Don’t neglect to write a business prenup before putting money into a venture.
Every co-owned business needs a buy-sell, or buyout, agreement the moment the business is formed or as soon after that as possible. Every day that value is added to the business without a plan for future transition, it increases its financial risk.
No. Despite the name, buy-sell agreements have little to do with buying and selling companies. Instead, they are binding contracts between co-owners that control when owners can sell their interest, who can buy an owner’s interest, and what price will be paid. These agreements come into play when an owner retires, goes bankrupt, becomes disabled, gets divorced, or dies — in other words, a buy-sell agreement is a sort of prenuptial agreement between business co-owners. Mainly these agreements guide buyouts between the owners themselves; that’s why we like to call them buyout agreements.
In some states, yes, and the former spouse can succeed in getting it, too. In community property states (Arizona, California, Idaho, Louisiana, Nevada, New Mexico, Texas, Washington, and Wisconsin), all earnings during marriage and all property acquired with those earnings are considered community property, owned equally by husband and wife. When property is divided during a divorce, each spouse can claim a right to all community property.
Even in non-community property states, a spouse could argue for a partial interest in the business, because marital property laws require property to be divided equitably during divorce.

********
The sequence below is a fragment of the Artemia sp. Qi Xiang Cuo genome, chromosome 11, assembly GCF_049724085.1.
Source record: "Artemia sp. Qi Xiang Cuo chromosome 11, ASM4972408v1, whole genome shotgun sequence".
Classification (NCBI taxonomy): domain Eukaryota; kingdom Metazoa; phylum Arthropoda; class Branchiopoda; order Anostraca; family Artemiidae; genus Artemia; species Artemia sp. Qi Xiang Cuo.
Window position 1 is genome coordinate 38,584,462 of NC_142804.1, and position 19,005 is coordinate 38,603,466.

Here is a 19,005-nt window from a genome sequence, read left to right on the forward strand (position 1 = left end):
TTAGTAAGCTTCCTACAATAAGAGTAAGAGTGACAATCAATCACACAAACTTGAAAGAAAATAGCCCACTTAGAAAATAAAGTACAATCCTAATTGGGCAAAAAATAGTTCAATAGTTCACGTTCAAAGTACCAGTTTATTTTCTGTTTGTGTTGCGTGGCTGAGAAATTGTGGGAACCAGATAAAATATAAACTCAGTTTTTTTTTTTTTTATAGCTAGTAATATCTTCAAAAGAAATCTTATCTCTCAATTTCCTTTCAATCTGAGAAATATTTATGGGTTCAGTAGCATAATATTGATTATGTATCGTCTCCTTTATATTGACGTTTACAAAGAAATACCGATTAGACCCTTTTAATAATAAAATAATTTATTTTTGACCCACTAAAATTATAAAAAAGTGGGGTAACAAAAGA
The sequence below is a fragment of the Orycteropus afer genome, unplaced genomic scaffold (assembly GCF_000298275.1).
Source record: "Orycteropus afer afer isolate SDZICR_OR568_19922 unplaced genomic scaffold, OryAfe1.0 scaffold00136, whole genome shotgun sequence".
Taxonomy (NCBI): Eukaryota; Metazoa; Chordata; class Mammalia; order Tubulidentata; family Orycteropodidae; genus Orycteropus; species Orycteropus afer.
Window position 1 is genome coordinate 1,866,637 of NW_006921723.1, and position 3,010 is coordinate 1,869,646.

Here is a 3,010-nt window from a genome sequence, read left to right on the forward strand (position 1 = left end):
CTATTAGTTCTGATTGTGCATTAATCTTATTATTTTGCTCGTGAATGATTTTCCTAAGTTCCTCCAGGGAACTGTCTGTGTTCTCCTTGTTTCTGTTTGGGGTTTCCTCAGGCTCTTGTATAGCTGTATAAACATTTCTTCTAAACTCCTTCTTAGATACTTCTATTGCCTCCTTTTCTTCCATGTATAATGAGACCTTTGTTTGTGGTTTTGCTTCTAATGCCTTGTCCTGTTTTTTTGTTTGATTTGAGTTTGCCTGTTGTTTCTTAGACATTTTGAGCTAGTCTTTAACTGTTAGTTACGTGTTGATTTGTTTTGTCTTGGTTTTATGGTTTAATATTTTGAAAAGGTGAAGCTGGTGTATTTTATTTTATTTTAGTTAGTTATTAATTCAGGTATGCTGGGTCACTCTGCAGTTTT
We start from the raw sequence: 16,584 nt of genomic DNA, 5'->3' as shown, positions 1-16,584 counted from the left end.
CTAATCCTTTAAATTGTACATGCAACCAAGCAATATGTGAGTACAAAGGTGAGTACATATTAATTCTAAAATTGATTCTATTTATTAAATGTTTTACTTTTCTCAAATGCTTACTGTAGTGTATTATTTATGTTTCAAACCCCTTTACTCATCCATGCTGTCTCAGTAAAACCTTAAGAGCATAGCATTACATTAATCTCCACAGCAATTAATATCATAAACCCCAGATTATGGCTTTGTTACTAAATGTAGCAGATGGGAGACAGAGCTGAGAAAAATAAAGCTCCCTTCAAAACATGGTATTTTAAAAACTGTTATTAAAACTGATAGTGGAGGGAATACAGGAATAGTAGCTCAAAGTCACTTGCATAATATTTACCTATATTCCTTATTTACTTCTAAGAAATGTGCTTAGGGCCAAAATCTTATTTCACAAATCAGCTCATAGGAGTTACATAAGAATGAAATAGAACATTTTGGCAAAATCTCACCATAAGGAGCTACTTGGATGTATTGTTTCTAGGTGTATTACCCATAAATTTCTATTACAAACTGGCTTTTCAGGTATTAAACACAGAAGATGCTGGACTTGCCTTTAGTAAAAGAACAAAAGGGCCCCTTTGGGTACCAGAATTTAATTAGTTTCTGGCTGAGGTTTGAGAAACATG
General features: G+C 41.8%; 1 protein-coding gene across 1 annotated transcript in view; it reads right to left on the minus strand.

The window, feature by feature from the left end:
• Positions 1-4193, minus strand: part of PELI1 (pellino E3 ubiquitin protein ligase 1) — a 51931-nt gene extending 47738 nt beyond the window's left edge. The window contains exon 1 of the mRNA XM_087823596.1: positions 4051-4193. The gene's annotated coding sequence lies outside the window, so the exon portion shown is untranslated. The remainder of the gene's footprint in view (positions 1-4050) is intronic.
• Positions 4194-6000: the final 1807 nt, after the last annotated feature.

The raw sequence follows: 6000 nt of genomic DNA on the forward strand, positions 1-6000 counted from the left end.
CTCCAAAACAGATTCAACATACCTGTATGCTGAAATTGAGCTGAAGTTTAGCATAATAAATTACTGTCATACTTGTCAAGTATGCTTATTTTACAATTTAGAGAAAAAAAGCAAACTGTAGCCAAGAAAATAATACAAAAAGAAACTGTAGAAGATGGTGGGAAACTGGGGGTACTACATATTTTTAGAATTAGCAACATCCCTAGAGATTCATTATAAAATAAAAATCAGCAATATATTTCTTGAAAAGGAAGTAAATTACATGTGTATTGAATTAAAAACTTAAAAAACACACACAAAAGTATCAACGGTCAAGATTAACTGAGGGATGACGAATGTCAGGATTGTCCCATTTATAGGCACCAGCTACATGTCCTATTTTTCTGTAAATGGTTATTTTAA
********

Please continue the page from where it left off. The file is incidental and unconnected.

To avoid this prospect, a good buyout or buy-sell agreement requires the former spouse of a divorced owner to sell any interest received in a divorce settlement back to the company or the other co-owners, according to a valuation method provided in the agreement.
In the worst case scenario, a bankruptcy trustee could liquidate the business (sell all of its assets) and take half to pay the bankrupt owner’s debts. To prevent a business from getting tied up in bankruptcy court, the owners can sign a buy-sell or buyout agreement that requires a co-owner who faces bankruptcy to notify other co-owners before filing. Under the terms of this agreement, this becomes an automatic offer to sell the bankrupt owner’s interest back to the other owners. The buyout money goes to the bankruptcy trustee and the business can proceed without difficulties.
You can hire a professional appraiser or use a valuation formula to come up with a price using financial statements from one or more years. But the problem is that valuing a business at the time of sale usually results in co-owners seizing on different valuation formulas, which can produce very different results. For that reason, it helps for the owners to agree on a way to value the company in advance in a buy-sell or buyout agreement. This gives owners the chance to discuss and vote on how a reasonable price for the company should be calculated. The fact that a sound method was agreed to beforehand can go a long way to reducing conflict when the time for a buyout comes.
Requiring an immediate 100% lump-sum cash payout can prevent even the most successful company from buying back an owner’s interest. That’s why having flexible payment terms built into a buy-sell or buyout agreement, signed in advance, can help. For instance, a buyout agreement can provide for a down payment of 1/4 to 1/3 of the buyout price followed by installment payments for three to five years at a reasonable rate of interest.
Buy-sell, or buyout, agreements have been used successfully to lower estate taxes in intergenerational businesses — businesses where at least one co-owner plans to leave the interest to heirs who will remain active in the business. This can help a family business owner pass the business on to children or other relatives without burdening them with unnecessary estate taxes caused by an aggressive value of the business. The key for estate planning is choosing a conservative price or valuation formula for the business in the buy-sell or buyout agreement. The result can be to legally set the value of the ownership interest at an amount considerably lower than its sales value at the time of death.
© 2010 Nolo